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C and C++ : Partial initialization of automatic structure

I'm looking for a fast way to init local array with zeros. (By "Fast", I mean "Fast to type.") When I do the following:

HANDLE hHandles[32] = {0};

does it zero out the first element or all 32?

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marked as duplicate by Alok Save, SingerOfTheFall, Benjamin Bannier, BЈовић, WhozCraig Dec 21 '12 at 9:30

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You don't even need to type the zero. You can just type: HANDLE hHandles[32] = {}; –  Benjamin Lindley Nov 6 '12 at 3:43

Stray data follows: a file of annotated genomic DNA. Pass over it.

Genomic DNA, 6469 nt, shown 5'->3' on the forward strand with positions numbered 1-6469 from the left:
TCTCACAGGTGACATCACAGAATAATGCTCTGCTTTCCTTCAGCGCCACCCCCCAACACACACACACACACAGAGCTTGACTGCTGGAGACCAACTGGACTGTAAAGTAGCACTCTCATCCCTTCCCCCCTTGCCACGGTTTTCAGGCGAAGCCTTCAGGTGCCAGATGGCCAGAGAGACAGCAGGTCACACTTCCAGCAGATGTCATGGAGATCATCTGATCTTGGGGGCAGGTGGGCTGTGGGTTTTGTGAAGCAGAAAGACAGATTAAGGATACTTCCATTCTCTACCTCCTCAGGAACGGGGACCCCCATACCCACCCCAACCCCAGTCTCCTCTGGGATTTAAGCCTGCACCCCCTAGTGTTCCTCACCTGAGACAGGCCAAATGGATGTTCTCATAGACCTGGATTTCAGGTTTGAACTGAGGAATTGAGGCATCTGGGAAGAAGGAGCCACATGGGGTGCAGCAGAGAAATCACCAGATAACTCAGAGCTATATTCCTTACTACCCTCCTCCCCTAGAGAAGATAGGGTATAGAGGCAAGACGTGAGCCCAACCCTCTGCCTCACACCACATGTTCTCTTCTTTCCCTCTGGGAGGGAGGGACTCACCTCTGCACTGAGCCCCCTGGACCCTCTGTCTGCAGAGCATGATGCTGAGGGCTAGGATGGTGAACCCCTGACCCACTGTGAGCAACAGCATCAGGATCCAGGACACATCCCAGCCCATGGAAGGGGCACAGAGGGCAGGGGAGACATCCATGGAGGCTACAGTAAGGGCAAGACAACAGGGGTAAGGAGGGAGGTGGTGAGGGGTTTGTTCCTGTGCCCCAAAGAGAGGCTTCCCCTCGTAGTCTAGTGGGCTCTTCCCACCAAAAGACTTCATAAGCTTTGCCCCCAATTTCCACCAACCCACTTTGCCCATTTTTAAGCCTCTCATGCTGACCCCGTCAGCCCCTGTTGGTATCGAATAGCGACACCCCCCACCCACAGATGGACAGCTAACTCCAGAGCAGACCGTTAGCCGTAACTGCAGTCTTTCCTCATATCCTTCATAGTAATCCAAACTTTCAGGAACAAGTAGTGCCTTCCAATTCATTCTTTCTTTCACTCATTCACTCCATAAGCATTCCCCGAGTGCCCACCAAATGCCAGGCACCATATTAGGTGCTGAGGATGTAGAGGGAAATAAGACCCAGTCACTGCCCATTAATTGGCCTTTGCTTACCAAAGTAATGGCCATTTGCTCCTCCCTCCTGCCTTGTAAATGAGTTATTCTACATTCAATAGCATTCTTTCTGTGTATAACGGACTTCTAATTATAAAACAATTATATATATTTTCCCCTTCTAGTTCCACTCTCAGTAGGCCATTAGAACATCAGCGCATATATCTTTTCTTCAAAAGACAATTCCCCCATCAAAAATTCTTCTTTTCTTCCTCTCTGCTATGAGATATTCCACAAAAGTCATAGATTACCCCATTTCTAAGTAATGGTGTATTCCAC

Why don't you type this, compile and run? –  texasbruce Nov 6 '12 at 3:58
@texasbruce: That wouldn't tell you anything particularly useful with regards to what behavior is mandated by the C++ standard. –  Benjamin Lindley Nov 6 '12 at 3:59

2 Answers 2

up vote 4 down vote accepted

It initializes all the 32 elements to zero.

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Thanks. I just needed to confirm. –  c00000fd Nov 6 '12 at 3:27

See this surprisingly popular answer for details/alternatives. The difference between C and C++ seems to be that in C++ {} will do zero-initialization as well.

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